Scientists might be able to detect pancreatic cancer by observing microorganisms in stool samples, research suggests.
The study, which was part-funded by Worldwide Cancer Research, found 27 microbial species in stool samples could highlight people at high risk of the most common form of pancreatic cancer.
The 27 microbes could be used to distinguish between people without cancer and those with both the advanced and early stages of the disease.
The study found some microorganisms were abundant in the stool samples of cancer patients, while others were depleted.
The microbiome – a collection of fungi, bacteria and viruses inside the human body – is known to interact with the immune system.
Pancreatic cancer can be difficult to treat and is deadly, with one in four surviving one year or more after diagnosis.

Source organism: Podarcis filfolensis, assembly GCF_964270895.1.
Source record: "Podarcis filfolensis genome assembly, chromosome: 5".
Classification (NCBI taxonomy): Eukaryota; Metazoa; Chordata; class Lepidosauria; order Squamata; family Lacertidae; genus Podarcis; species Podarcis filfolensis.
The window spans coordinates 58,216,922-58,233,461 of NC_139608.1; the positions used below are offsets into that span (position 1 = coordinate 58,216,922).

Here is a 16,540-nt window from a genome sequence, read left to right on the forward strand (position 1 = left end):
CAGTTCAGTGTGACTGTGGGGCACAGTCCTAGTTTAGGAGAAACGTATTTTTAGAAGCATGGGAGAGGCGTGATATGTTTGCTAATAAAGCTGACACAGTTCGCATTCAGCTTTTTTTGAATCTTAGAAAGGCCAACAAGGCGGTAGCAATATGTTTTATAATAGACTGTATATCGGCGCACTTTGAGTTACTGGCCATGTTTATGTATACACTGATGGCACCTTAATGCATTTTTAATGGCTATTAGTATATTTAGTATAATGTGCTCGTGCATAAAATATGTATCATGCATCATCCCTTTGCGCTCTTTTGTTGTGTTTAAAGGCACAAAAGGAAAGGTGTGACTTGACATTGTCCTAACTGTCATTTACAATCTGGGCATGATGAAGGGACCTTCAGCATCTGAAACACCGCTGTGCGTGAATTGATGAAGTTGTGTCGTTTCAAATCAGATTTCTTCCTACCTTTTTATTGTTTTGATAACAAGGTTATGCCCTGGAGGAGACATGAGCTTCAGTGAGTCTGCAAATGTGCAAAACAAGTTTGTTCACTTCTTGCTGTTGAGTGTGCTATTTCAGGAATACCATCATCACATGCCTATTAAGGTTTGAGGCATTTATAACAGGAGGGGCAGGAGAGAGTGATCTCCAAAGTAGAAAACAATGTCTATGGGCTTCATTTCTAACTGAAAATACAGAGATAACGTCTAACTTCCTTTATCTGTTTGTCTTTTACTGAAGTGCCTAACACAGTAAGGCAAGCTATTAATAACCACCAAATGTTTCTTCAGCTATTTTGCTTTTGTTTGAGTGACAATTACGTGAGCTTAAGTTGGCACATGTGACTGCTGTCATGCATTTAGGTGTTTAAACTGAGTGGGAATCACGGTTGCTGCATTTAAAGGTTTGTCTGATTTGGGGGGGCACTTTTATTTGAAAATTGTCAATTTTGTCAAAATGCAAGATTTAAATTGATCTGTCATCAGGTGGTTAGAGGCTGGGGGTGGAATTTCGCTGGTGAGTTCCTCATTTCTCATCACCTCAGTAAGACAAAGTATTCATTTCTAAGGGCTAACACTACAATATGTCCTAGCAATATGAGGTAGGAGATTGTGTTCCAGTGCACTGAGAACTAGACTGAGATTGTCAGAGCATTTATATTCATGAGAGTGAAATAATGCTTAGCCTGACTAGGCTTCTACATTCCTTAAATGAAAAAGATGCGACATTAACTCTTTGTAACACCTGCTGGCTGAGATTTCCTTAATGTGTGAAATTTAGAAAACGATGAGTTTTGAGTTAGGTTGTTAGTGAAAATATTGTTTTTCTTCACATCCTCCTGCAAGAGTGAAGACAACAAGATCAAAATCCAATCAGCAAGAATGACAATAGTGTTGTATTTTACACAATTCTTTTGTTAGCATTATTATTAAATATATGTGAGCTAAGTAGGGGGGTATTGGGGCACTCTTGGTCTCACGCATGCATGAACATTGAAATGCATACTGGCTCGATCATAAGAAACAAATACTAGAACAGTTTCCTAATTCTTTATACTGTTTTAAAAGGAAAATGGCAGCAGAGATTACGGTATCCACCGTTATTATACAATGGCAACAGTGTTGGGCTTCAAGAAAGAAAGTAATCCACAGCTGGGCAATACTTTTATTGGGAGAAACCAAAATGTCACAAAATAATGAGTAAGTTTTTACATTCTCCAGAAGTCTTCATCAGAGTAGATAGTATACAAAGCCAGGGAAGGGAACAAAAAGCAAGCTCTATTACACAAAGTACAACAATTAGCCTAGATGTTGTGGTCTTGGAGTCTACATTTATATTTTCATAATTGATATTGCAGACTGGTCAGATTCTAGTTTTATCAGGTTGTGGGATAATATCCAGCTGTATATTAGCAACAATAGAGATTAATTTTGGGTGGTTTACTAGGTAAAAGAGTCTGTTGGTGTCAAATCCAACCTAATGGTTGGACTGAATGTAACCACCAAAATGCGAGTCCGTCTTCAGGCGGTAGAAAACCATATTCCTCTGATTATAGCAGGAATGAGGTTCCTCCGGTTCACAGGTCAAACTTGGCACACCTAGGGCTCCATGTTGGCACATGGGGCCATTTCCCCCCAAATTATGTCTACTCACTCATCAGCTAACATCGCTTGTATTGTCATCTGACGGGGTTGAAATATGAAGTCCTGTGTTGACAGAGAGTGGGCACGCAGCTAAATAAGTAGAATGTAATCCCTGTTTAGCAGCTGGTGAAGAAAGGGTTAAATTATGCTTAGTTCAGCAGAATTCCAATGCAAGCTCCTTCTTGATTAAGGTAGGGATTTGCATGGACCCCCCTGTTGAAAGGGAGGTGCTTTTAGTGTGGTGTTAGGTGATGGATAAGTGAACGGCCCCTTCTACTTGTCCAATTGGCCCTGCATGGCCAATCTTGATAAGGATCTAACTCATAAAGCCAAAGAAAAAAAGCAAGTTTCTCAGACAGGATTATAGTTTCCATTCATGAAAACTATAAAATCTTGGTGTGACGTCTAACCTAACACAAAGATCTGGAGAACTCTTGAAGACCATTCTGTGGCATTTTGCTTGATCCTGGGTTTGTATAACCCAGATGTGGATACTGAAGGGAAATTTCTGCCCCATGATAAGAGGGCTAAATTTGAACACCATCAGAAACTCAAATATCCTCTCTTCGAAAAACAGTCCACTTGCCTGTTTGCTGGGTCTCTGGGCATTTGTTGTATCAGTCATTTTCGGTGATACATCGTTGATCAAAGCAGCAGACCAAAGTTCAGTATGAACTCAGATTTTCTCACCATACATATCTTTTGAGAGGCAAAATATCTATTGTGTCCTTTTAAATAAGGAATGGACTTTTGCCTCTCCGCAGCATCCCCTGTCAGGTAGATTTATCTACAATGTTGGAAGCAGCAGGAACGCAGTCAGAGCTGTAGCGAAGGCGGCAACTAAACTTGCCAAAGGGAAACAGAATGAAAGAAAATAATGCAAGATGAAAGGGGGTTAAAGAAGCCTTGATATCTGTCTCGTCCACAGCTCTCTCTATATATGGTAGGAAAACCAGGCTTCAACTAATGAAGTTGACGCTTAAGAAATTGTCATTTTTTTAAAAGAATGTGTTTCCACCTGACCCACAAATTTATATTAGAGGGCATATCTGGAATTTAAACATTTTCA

Developing a screening test
The study, published in the journal Gut, involved 136 people. Of those, 57 had pancreatic cancer (25 early stage and 32 advanced), 50 without cancer acted as controls, and 29 patients had chronic pancreatitis.
Experts from the Spanish National Cancer Research Centre (CNIO) and the European Molecular Biology Laboratory (EMBL) said it was “feasible” for a screening test to be developed using stool samples that could help detect pancreatic cancer.
A patent has been applied for to develop a pancreatic diagnostic kit that would rapidly detect the microorganisms.
‘An effective, non-invasive diagnosis’
Dr Helen Rippon, chief executive of Worldwide Cancer Research, said: “This new breakthrough builds on the growing evidence that the microbiome – the collection of microorganisms that live side by side with the cells inside our body – is linked to the development of cancer.
“What’s amazing about this discovery is that the microbiome of stool samples from patients could be used to help diagnose pancreatic cancer early.
“Early detection and diagnosis are just as important an approach to starting new cancer cures as developing treatments.
“This research provides hope that an effective, non-invasive way to diagnose pancreatic cancer early is on the horizon.”